ground knowledge configuration, where krepresents the number of elements in
Bknown by the adversary. We define an element bBkas an instance of
background knowledge configuration.
Let Dbe a database, Da retail dataset extracted from D(e.g., a data struc-
ture as defined in Section 2), and Duthe set of records representing individual
uin D, we define the probability of re-identification as follows:
Definition 4 (Probability of re-identification). The probability of re-identi-
fication P RD(d=u|b)of an individual uin a retail dataset Dis the probability
to associate a record d∈ D with an individual u, given an instance of background
knowledge configuration bBk.
If we denote by M(D, b) the records in the dataset Dcompatible with the
instance b, then since each individual is represented by a single History of Shop-
ping Baskets, we can write the probability of re-identification of uin Das
P RD(d=u|b) = 1
|M(D,b)|. Each attack has a matching function that indicates
whether or not a record is compatible with a specific instance of background
knowledge.
Note that P RD(d=u|b) = 0 if the individual uis not represented in D.
Since each instance bBkhas its own probability of re-identification, we define
the risk of re-identification of an individual as the maximum probability of re-
identification over the set of instances of a background knowledge configuration:
Definition 5 (Risk of re-identification or Privacy risk). The risk of re-
identification (or privacy risk) of an individual ugiven a background knowledge
configuration Bkis her maximum probability of re-identification Risk(u, D) =
max P RD(d=u|b)for bBk. The risk of re-identification has the lower bound
|Du|
|D|(a random choice in D), and Risk(u, D)=0 if u /D.
3.1 Privacy attacks on retail data
The attacks we consider in this paper consist of accessing the released data in the
format of Definition (2) and identifying all users compatible with the background
knowledge of the adversary.
Intra-Basket Background Knowledge. We assume that the adversary has as back-
ground knowledge a subset of products bought by her target in a certain shopping
session. For example, the adversary once saw the subject at the workplace with
some highly perishable food, that are likely bought together.
Definition 6 (Intra-Basket Attack). Let kbe the number of products of an
individual wknown by the adversary. An Intra-Basket background knowledge
instance is b=S0
iBkand it is composed by a subset of purchase S0
iSw
j
of length k. The Intra-Basket background knowledge configuration based on k
products is defined as Bk=Sw[k]. Here Sw[k]denotes the set of all the possible
k-combinations of the products in each shopping basket of the history.
Since each instance b=S0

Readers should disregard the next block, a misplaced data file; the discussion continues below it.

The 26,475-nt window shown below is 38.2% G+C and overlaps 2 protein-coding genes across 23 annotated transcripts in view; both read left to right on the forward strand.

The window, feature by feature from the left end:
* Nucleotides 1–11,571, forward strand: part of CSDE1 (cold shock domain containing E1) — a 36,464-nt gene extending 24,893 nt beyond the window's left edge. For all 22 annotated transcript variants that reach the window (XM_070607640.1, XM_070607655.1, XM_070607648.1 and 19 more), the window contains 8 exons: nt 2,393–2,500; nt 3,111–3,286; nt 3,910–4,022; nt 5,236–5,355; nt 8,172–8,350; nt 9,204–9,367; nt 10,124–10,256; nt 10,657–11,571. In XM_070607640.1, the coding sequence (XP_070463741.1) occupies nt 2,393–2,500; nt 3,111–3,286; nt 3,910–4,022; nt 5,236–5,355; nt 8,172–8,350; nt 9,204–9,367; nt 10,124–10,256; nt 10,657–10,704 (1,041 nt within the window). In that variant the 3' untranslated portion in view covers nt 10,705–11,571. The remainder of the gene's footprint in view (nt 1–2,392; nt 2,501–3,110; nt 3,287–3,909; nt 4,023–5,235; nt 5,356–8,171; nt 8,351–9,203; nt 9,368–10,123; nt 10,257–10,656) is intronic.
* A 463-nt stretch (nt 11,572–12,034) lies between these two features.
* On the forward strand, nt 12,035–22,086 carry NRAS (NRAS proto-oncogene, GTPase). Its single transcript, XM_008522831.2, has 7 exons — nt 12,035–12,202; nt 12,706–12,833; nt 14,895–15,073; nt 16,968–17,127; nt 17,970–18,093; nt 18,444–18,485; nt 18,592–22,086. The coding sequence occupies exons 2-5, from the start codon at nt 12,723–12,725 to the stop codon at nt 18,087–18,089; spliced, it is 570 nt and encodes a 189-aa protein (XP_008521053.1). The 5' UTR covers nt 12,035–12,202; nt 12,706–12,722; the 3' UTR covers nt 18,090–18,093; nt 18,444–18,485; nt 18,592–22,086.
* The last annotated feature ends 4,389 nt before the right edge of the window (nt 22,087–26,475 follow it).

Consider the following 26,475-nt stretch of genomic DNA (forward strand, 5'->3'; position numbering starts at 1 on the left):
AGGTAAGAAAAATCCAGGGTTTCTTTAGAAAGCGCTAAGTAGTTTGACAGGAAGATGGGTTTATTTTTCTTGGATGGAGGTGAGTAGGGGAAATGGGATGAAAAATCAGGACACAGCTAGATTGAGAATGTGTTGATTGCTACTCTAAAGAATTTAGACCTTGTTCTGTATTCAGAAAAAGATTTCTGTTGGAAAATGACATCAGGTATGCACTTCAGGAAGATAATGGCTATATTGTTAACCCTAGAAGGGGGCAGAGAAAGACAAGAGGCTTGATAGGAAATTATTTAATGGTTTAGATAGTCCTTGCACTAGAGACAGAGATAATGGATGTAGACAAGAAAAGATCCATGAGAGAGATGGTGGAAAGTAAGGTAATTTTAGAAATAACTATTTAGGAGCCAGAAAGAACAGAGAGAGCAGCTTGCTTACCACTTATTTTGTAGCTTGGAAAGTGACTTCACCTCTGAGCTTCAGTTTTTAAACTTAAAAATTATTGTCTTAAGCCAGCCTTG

iBkis composed of a subset of purchase S0
iSw
jof
length k, given a record d=HSuDand the corresponding individual u, we
define the matching function as:
matching(d, b) = (true Sd
j|S0
iSd
j
false otherwise (1)
Full Basket Background Knowledge. We suppose that the adversary knows the
contents of a shopping basket of her target. For example, the adversary once
gained access to a shopping receipt of her target. Note that in this case it is
not necessary to establish k, i.e., the background knowledge configuration has a
fixed length, given by the number of items of a specific shopping basket.
Definition 7 (Full Basket Attack). A Full Basket background knowledge in-
stance is b=Sw
jBand it is composed of a shopping basket of the target win
all her history. The Full Basket background knowledge configuration is defined
as B=Sw
iHSw.
Since each instance b=Sw
iBis composed of a shopping basket Sw
i, given a
record d=HSuDand the corresponding individual u, we define the matching
function as:
matching(d, b) = (true Sd
j|Sw
i=Sd
j
false otherwise (2)
4 Experiments
For the Intra-basket attack we consider two sets of background knowledge con-
figuration Bkwith k= 2,3, while for the Full Basket attack we have just one
possible background knowledge configuration, where the adversary knows an
entire basket of an individual. We use a retail dataset provided by Unicoop3
storing the purchases of 1000 individuals in the city of Leghorn during 2013,
corresponding to 659,761 items and 61,325 baskets. We consider each item at
the category level, representing a more general description of a specific item,
e.g., “Coop-brand Vanilla Yogurt” belongs to category “Yogurt”.
We performed a simulation of the attacks for all Bk. We show in Fig. 1
the cumulative distributions of privacy risks. For the Intra-basket attack, with
k= 2 we have almost 75% of customers for which privacy risk is to equal 1.
3https://www.unicooptirreno.it/
Fig. 1. Cumulative distributions for privacy attacks.
Switching to k= 3 causes a sharp increase in the overall risk: more than 98% of
individuals have maximum privacy risk (e.g., 1). The difference between the two
configurations is remarkable, showing how effective an attack could be with just
3 items. Since most of customers are already re-identified, further increasing the
quantity of knowledge (e.g., exploiting higher kor the Full Basket attack) does
not offer additional gain. Similar results were obtained for movie rating dataset
in [6] and mobility data in [9], suggesting the existence of a possible general
pattern in the behavior of privacy risk.
5 Conclusion
In this paper we proposed a framework to assess privacy risk in retail data.
We explored a set of re-identification attacks conducted on retail data struc-
tures, analyzing empirical privacy risk of a real-world dataset. We found, on
average, a high privacy risk across the considered attacks. Our approach can be
extended in several directions. First, we can expand the repertoire of attacks
by extending the data structures, i.e., distinguishing among shopping sessions
and obtaining a proper transaction dataset, or considering different dimensions
for retail data, e.g., taking into account spatio-temporal information. Second, it
would be interesting to compare the distributions of privacy risk of different at-
tacks through some similarity measures, such as the Kolmogorov-Smirnov test.
Another possible development is to compute a set of measures commonly used
in retail data analysis and investigate how they relate to privacy risk. Finally,
it would be interesting to generalize the privacy risk computation framework to
data of different kinds, from retail to mobility and social media data, studying
sparse relation spaces across different domains.
Acknowledgment
Funded by the European project SoBigData (Grant Agreement 654024).